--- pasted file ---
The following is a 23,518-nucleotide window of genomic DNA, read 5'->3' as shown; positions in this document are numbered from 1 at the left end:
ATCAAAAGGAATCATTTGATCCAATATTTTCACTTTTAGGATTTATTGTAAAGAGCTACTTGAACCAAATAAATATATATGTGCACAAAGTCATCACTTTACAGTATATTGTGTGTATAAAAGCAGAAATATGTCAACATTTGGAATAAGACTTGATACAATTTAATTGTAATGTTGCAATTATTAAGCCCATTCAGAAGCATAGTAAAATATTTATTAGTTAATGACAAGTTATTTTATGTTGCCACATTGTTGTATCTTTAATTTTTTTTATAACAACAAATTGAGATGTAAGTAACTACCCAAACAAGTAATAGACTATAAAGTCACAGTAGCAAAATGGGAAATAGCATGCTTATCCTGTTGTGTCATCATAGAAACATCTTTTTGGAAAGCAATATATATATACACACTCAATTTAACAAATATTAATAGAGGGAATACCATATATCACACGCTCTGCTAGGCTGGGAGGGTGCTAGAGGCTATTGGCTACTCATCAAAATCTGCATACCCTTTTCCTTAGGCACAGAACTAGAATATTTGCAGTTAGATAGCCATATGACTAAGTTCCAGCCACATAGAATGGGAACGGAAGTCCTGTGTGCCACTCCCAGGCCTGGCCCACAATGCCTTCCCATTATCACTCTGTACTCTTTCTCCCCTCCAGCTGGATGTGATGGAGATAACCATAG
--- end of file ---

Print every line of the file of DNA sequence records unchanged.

The following is a 23,518-nucleotide window of genomic DNA, read 5'->3' as shown; positions in this document are numbered from 1 at the left end:
ATCAAAAGGAATCATTTGATCCAATATTTTCACTTTTAGGATTTATTGTAAAGAGCTACTTGAACCAAATAAATATATATGTGCACAAAGTCATCACTTTACAGTATATTGTGTGTATAAAAGCAGAAATATGTCAACATTTGGAATAAGACTTGATACAATTTAATTGTAATGTTGCAATTATTAAGCCCATTCAGAAGCATAGTAAAATATTTATTAGTTAATGACAAGTTATTTTATGTTGCCACATTGTTGTATCTTTAATTTTTTTTATAACAACAAATTGAGATGTAAGTAACTACCCAAACAAGTAATAGACTATAAAGTCACAGTAGCAAAATGGGAAATAGCATGCTTATCCTGTTGTGTCATCATAGAAACATCTTTTTGGAAAGCAATATATATATACACACTCAATTTAACAAATATTAATAGAGGGAATACCATATATCACACGCTCTGCTAGGCTGGGAGGGTGCTAGAGGCTATTGGCTACTCATCAAAATCTGCATACCCTTTTCCTTAGGCACAGAACTAGAATATTTGCAGTTAGATAGCCATATGACTAAGTTCCAGCCACATAGAATGGGAACGGAAGTCCTGTGTGCCACTCCCAGGCCTGGCCCACAATGCCTTCCCATTATCACTCTGTACTCTTTCTCCCCTCCAGCTGGATGTGATGGAGATAACCATAG